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Many large websites have huge amounts of data that are displayed to users frequently, but some elements do not change very often, such as the primary navigation/menu of a site. A site menu may contain hundreds of pages, and can take a significant amount of processing time to generate. If the content of the menu does not change often, this processing time can be drastically reduced by caching the data. However, when the content is changed (e.g. if a page is added or removed from the site menu), the change may not appear for hours or even days if the data is cached. A way to resolve this is to add custom handlers to the publishing pipelines in your CMS (e.g.: Sitecore) to clear the cache when changes are made to the content within it.

Sitecore provides the ability to add custom handlers to various events that are involved with managing content, such as publishing and saving items. In addition to clearing cache, custom Sitecore event handlers can be used to execute any desired function in response to a Sitecore event. However, it is important to understand the different types of EventArgs objects that are passed by different Sitecore events. If a site implements a CM-CD environment, the event that is triggered on publish in CM is “publish:end” whereas the event triggered in CD is “publish:end:remote.” The former passes SitecoreEventArgs while the latter passes PublishEndRemoteEventArgs, so these two events must be handled accordingly, accounting for the different properties that the EventArgs have in each case.   


Sitecore has a useful feature where custom methods can be triggered on various events, such as item creation, saving, publishing, deletion, etc. These custom handlers are configured in the webconfig in Sitecore 7, or in App_Config\Sitecore.config in Sitecore 8, like so:

code block for custom handler in Sitecore

In the example above, a custom handler is being added to the publish:end event, which will trigger when an item has finished publishing. The “type” specifies the class (“Velir.Data.CustomSitecore.Handlers.ItemPublished”), and “method” specifies the method in the class (“RefreshCachedNavigation”).

In my case, I used the “publish:end” event to clear the cache whenever an item was published. My site had an extensive navigation menu that is cached to improve load time, but the caching resulted in changes to the navigation menu not showing up until the app pool was recycled. To resolve this, I added a custom handler to “publish:end” so that the cache will be cleared every time a navigation item is published.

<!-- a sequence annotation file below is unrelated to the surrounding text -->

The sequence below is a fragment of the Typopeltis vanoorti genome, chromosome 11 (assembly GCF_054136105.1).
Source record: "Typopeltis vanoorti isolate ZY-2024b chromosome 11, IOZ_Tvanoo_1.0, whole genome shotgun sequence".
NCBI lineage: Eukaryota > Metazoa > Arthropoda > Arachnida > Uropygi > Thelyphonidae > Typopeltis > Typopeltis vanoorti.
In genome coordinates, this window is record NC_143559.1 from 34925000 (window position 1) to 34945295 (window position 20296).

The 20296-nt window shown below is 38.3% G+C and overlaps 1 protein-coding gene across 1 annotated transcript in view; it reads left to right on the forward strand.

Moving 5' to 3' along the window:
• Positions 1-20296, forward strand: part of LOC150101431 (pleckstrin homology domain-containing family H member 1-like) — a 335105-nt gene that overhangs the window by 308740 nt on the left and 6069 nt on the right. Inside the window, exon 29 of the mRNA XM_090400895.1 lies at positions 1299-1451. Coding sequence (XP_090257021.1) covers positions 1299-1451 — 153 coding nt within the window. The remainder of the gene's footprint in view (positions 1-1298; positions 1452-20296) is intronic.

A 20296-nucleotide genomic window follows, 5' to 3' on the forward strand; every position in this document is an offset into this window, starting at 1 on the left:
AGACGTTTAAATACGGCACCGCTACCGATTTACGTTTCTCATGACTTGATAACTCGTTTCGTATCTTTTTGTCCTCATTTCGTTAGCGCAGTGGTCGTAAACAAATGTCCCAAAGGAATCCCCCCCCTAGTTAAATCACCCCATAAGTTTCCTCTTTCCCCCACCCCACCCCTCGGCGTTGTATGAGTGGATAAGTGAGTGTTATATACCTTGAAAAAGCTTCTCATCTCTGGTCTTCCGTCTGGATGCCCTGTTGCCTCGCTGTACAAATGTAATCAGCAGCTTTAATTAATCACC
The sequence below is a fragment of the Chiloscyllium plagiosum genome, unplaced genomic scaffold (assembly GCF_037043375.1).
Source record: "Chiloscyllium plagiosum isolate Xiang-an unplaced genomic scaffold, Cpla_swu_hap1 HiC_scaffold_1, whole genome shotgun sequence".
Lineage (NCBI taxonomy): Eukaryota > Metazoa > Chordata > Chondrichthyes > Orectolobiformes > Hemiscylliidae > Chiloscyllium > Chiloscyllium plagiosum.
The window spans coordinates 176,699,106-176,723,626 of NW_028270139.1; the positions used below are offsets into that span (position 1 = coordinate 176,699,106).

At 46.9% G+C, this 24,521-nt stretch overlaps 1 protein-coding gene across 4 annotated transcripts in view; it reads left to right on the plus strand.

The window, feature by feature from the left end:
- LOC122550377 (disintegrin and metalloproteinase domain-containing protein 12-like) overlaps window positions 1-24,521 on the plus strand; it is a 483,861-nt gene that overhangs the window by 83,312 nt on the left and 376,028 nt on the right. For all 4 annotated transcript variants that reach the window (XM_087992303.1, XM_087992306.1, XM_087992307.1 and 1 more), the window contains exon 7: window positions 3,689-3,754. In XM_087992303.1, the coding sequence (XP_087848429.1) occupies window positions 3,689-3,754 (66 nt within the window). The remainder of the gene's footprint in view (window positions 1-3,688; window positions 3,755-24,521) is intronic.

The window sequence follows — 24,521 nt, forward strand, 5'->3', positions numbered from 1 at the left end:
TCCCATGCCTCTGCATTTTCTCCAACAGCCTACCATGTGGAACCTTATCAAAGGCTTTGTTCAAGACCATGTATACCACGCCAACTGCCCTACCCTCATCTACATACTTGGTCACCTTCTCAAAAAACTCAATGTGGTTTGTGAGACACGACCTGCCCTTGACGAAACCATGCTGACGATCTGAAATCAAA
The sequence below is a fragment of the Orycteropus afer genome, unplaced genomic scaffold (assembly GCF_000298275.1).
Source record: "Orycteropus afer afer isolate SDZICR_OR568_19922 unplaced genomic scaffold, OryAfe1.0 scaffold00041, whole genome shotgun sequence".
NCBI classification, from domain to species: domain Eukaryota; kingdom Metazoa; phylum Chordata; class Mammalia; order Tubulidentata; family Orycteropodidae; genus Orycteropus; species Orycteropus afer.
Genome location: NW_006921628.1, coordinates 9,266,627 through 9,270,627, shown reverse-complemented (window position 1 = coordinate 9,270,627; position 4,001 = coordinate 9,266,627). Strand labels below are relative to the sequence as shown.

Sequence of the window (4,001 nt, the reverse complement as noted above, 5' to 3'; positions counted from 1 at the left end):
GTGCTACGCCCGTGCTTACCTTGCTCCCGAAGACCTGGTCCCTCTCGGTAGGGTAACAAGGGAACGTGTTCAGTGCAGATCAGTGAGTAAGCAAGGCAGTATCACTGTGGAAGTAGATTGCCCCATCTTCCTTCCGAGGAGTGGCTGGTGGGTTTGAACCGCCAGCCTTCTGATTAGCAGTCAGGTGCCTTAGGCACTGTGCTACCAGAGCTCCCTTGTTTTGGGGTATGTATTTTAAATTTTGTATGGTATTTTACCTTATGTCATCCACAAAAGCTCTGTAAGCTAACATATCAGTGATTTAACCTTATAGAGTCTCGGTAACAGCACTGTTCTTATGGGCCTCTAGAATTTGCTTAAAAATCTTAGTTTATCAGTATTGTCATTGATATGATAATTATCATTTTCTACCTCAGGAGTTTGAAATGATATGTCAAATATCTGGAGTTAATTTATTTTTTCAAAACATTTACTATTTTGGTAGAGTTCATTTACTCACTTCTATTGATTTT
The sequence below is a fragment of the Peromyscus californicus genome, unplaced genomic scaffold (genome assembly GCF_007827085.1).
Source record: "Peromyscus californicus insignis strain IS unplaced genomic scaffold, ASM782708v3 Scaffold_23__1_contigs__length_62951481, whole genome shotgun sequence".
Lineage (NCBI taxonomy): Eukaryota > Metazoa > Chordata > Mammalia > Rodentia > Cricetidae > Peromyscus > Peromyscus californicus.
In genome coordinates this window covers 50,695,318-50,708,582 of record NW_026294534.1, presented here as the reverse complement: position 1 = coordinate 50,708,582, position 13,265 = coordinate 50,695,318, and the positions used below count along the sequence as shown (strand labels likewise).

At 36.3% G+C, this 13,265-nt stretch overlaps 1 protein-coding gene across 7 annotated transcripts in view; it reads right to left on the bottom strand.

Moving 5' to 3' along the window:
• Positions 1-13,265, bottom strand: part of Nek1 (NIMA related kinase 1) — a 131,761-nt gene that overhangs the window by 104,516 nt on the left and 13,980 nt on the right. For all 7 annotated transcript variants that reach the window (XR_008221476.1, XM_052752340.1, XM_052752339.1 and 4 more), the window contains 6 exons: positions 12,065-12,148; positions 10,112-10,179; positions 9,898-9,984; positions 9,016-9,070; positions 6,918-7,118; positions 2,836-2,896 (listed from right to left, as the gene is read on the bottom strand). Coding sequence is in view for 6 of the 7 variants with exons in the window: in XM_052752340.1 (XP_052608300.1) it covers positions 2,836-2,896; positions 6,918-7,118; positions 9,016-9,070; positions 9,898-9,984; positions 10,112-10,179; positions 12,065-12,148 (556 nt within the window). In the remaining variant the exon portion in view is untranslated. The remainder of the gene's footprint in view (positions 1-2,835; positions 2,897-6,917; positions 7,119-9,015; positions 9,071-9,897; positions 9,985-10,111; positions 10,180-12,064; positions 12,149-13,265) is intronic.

I ran into a problem, though. If I was simply clearing the cache on every item publish, the method would be straightforward. However, I only wanted to clear the cache when the navigation menu was altered, and in order to determine that, I needed to check the item that had been published. This was the method I implemented:

code for checking the item has been published

This worked just fine for the local publishing event. However, because our production environment uses a CD/CM server configuration, I also needed to add my publishing handler to the “publish:end:remote” event.


This is where the problem occurred. When we tried to publish on the CM environment, we found that the cache wasn’t clearing on the CD environment. Some debugging uncovered the exception that was being thrown:

error message when cache wasn’t clearing on the CD (content delivery) environment

It turns out that “publish:end” and “publish:end:remote” pass different types of EventArgs; “publish:end” passes SitecoreEventArgs while “publish:end:remote” passes PublishEndRemoteEventArgs. This caused an error to occur in Event.ExtractParameter(eventArgs, 0), which attempts to cast eventArgs as type SitecoreEventArgs.

The question remained of how to retrieve the item in the remote case. SitecoreEventArgs has a parameter of type object[] named Parameters, which is what Event.ExtractParameter() pulls the item from. PublishEndRemoteEventArgs does not have Parameters. It does, however, have a Guid parameter named RootItemId. Using Sitecore.Data.Database.GetItem() we were then able to get the item that was published, and proceed through the rest of the method.


It’s tricky to work out problems with remote pipeline methods when you cannot debug locally (since my local environment is not CD/CM). We worked through it by using a ton of Logging, and were able to figure out what was going on through extensive trial and error of changing the code, publishing items, and then checking the logs to see what errors (if any) were returned. It is important to note that different sitecore events pass completely different types of EventArgs which cannot be used interchangeably, so a method that works for one handler may not necessarily work for another handler if it pulls information from the EventArgs. Event.ExtractParameter() only works on type SitecoreEventArgs. SitecoreEventArgs includes the parameters Parameters (object[]), EventName (string), and Result (EventResult); PublishEndRemoteEventArgs includes none of these, but does include RootItemId (Guid). Lesson learned: Always research what type of EventArgs any Sitecore event passes when adding a custom handler to that event.


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